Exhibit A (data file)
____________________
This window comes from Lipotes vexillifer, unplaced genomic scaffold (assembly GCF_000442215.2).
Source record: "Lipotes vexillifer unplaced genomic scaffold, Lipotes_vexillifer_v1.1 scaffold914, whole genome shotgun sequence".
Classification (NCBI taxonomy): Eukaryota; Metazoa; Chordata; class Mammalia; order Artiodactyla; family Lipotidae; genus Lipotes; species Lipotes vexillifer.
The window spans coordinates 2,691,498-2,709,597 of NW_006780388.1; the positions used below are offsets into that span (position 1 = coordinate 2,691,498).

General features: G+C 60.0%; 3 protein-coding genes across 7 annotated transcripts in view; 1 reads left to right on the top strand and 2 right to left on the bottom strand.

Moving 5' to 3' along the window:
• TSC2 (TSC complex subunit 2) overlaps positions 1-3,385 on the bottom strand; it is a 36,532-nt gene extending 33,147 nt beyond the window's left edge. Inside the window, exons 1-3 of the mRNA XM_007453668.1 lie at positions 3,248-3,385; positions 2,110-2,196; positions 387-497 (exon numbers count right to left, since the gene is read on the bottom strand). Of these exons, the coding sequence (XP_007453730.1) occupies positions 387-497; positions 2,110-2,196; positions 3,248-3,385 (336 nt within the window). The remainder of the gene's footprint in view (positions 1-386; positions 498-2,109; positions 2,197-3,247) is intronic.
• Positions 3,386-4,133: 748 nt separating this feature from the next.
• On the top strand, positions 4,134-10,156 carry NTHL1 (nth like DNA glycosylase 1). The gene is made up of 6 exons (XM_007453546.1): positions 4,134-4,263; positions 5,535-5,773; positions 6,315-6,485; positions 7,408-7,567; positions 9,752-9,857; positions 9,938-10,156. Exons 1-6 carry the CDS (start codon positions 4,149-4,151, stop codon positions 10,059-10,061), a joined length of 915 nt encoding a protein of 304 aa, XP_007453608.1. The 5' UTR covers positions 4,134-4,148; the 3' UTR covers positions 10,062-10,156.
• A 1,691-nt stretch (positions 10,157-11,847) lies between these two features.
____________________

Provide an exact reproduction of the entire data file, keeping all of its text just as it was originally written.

This window comes from Lipotes vexillifer, unplaced genomic scaffold (assembly GCF_000442215.2).
Source record: "Lipotes vexillifer unplaced genomic scaffold, Lipotes_vexillifer_v1.1 scaffold914, whole genome shotgun sequence".
Classification (NCBI taxonomy): Eukaryota; Metazoa; Chordata; class Mammalia; order Artiodactyla; family Lipotidae; genus Lipotes; species Lipotes vexillifer.
The window spans coordinates 2,691,498-2,709,597 of NW_006780388.1; the positions used below are offsets into that span (position 1 = coordinate 2,691,498).

General features: G+C 60.0%; 3 protein-coding genes across 7 annotated transcripts in view; 1 reads left to right on the top strand and 2 right to left on the bottom strand.

Moving 5' to 3' along the window:
• TSC2 (TSC complex subunit 2) overlaps positions 1-3,385 on the bottom strand; it is a 36,532-nt gene extending 33,147 nt beyond the window's left edge. Inside the window, exons 1-3 of the mRNA XM_007453668.1 lie at positions 3,248-3,385; positions 2,110-2,196; positions 387-497 (exon numbers count right to left, since the gene is read on the bottom strand). Of these exons, the coding sequence (XP_007453730.1) occupies positions 387-497; positions 2,110-2,196; positions 3,248-3,385 (336 nt within the window). The remainder of the gene's footprint in view (positions 1-386; positions 498-2,109; positions 2,197-3,247) is intronic.
• Positions 3,386-4,133: 748 nt separating this feature from the next.
• On the top strand, positions 4,134-10,156 carry NTHL1 (nth like DNA glycosylase 1). The gene is made up of 6 exons (XM_007453546.1): positions 4,134-4,263; positions 5,535-5,773; positions 6,315-6,485; positions 7,408-7,567; positions 9,752-9,857; positions 9,938-10,156. Exons 1-6 carry the CDS (start codon positions 4,149-4,151, stop codon positions 10,059-10,061), a joined length of 915 nt encoding a protein of 304 aa, XP_007453608.1. The 5' UTR covers positions 4,134-4,148; the 3' UTR covers positions 10,062-10,156.
• A 1,691-nt stretch (positions 10,157-11,847) lies between these two features.